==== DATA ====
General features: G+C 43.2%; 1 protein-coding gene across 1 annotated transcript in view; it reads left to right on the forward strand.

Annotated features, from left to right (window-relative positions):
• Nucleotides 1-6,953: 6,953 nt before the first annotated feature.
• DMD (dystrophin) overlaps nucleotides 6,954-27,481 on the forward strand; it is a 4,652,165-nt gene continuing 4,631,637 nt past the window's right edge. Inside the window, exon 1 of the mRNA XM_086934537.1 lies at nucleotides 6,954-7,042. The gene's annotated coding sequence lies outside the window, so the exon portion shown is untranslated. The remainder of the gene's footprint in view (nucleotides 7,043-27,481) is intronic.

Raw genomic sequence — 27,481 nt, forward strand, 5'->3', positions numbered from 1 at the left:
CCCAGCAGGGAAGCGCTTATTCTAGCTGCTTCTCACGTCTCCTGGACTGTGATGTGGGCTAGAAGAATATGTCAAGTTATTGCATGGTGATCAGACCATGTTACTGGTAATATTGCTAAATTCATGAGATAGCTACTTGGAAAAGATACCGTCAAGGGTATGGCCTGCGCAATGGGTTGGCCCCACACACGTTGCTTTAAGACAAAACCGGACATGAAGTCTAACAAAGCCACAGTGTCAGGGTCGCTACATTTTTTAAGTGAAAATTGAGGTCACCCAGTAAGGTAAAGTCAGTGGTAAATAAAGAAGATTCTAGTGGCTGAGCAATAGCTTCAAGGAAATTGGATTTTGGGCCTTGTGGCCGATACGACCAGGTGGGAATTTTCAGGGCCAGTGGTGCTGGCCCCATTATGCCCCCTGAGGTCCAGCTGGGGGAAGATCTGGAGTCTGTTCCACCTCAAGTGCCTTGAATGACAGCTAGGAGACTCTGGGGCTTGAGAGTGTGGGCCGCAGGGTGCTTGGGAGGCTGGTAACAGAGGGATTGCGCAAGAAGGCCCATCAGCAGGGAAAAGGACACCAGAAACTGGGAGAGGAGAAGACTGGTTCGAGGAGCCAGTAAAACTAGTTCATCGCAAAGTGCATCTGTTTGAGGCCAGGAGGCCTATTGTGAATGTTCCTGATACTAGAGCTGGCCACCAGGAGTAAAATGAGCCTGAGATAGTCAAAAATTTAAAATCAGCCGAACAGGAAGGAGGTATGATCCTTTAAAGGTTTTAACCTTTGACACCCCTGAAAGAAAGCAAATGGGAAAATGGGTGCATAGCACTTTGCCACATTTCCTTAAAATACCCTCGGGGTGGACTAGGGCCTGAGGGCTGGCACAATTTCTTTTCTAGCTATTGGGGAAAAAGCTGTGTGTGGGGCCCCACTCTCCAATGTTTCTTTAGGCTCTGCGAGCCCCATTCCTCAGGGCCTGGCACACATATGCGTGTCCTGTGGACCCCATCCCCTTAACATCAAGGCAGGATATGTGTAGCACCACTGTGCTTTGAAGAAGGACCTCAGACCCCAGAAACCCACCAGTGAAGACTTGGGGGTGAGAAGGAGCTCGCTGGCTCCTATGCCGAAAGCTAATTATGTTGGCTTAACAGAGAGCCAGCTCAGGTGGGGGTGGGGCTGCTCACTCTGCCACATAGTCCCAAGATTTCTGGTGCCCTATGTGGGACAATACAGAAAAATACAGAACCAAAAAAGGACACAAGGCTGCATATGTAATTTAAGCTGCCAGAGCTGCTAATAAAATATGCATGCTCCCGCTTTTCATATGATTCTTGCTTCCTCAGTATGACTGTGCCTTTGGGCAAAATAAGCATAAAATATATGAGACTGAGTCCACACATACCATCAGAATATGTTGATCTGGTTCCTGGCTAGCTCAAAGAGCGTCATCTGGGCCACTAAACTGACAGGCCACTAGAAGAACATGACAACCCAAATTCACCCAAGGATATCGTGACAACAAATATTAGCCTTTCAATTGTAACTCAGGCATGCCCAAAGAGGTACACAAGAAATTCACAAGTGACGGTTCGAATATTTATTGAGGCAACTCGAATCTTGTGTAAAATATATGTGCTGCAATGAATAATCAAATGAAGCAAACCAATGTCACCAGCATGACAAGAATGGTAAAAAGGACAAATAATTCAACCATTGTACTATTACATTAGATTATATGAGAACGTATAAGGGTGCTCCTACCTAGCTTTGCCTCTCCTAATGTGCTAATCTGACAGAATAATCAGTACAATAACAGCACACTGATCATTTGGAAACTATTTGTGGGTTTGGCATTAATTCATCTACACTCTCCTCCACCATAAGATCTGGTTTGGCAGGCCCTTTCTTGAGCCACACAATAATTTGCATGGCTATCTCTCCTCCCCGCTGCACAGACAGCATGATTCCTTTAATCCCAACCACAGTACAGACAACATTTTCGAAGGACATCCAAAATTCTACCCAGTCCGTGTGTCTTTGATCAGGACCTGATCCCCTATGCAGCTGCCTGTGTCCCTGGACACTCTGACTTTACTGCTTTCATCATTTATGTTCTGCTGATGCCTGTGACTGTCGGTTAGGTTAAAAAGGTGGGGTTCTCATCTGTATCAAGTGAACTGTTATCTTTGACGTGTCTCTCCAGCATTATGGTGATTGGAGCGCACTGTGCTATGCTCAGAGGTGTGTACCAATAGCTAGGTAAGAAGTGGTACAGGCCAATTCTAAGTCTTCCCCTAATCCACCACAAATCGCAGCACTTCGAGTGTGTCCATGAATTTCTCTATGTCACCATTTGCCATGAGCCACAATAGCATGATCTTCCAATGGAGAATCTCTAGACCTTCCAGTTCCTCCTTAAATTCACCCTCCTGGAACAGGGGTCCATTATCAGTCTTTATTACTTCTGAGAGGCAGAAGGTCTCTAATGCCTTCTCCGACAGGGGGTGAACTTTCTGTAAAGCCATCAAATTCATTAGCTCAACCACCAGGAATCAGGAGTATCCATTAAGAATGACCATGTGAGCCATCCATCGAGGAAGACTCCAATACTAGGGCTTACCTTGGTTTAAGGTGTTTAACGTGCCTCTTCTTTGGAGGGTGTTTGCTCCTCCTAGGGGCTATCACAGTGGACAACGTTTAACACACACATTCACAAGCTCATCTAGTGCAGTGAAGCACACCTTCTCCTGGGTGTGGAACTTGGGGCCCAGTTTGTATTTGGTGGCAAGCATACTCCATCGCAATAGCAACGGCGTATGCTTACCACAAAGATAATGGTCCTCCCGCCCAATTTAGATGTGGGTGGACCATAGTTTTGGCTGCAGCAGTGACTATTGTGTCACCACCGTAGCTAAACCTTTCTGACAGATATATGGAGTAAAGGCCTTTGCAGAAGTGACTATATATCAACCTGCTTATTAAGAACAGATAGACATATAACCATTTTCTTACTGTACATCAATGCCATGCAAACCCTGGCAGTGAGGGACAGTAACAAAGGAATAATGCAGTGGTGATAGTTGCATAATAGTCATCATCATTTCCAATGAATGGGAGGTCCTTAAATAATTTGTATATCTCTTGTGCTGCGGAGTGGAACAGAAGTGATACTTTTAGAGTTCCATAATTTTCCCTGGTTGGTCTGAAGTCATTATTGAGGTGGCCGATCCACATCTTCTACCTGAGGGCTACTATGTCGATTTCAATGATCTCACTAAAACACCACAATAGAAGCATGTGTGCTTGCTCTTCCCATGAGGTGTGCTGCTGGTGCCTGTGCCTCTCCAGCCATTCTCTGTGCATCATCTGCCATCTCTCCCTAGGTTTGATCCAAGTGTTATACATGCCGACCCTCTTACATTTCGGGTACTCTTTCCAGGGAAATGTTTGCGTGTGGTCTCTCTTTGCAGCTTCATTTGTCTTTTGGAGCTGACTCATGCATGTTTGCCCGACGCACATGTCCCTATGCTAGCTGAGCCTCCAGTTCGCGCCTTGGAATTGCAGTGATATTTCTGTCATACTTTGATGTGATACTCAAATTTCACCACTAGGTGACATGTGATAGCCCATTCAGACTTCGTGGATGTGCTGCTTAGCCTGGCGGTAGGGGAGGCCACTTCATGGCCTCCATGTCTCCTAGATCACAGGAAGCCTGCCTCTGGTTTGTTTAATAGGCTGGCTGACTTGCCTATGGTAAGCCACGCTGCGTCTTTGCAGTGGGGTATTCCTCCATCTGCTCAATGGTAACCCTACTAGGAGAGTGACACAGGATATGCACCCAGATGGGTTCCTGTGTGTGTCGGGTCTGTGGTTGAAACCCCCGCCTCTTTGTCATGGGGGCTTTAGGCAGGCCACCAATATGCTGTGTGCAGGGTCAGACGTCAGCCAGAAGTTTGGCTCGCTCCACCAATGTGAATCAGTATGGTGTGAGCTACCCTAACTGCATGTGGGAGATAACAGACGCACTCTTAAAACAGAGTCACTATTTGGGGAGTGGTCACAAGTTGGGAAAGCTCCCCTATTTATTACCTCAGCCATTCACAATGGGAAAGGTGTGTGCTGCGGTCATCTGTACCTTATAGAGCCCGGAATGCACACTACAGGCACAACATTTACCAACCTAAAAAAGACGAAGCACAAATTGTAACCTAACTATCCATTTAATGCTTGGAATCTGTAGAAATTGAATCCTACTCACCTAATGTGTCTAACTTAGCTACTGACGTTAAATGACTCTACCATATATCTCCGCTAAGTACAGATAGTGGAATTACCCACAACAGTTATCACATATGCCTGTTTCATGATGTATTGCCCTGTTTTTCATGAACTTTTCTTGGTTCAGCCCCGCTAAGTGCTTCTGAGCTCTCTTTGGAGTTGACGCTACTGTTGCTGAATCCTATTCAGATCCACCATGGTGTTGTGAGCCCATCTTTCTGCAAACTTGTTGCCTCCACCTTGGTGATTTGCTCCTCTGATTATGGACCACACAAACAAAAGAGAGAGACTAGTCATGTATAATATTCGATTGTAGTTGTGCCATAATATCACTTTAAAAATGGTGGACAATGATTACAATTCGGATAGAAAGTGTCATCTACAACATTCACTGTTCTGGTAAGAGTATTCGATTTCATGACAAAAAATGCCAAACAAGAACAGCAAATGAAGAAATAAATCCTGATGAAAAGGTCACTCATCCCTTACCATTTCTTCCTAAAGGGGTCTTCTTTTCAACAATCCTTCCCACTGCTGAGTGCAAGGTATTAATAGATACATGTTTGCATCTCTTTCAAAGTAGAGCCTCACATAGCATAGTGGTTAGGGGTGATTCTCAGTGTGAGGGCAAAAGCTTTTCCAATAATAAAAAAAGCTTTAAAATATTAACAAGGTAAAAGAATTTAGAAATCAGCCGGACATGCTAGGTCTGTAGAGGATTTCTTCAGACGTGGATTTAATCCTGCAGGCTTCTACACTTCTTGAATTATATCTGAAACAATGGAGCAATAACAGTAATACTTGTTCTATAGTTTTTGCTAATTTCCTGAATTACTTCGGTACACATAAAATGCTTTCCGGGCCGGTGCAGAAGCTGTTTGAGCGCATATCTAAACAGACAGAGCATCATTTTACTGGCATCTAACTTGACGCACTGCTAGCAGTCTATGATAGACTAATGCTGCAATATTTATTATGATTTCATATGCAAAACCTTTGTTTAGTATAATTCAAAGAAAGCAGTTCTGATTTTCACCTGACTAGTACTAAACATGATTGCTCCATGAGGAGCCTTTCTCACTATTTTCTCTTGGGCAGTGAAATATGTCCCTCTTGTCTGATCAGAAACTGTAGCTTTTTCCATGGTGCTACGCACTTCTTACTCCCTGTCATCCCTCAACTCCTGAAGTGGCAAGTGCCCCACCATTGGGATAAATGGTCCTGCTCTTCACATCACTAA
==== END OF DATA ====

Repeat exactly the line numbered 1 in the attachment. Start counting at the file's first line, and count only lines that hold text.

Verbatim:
General features: G+C 43.2%; 1 protein-coding gene across 1 annotated transcript in view; it reads left to right on the forward strand.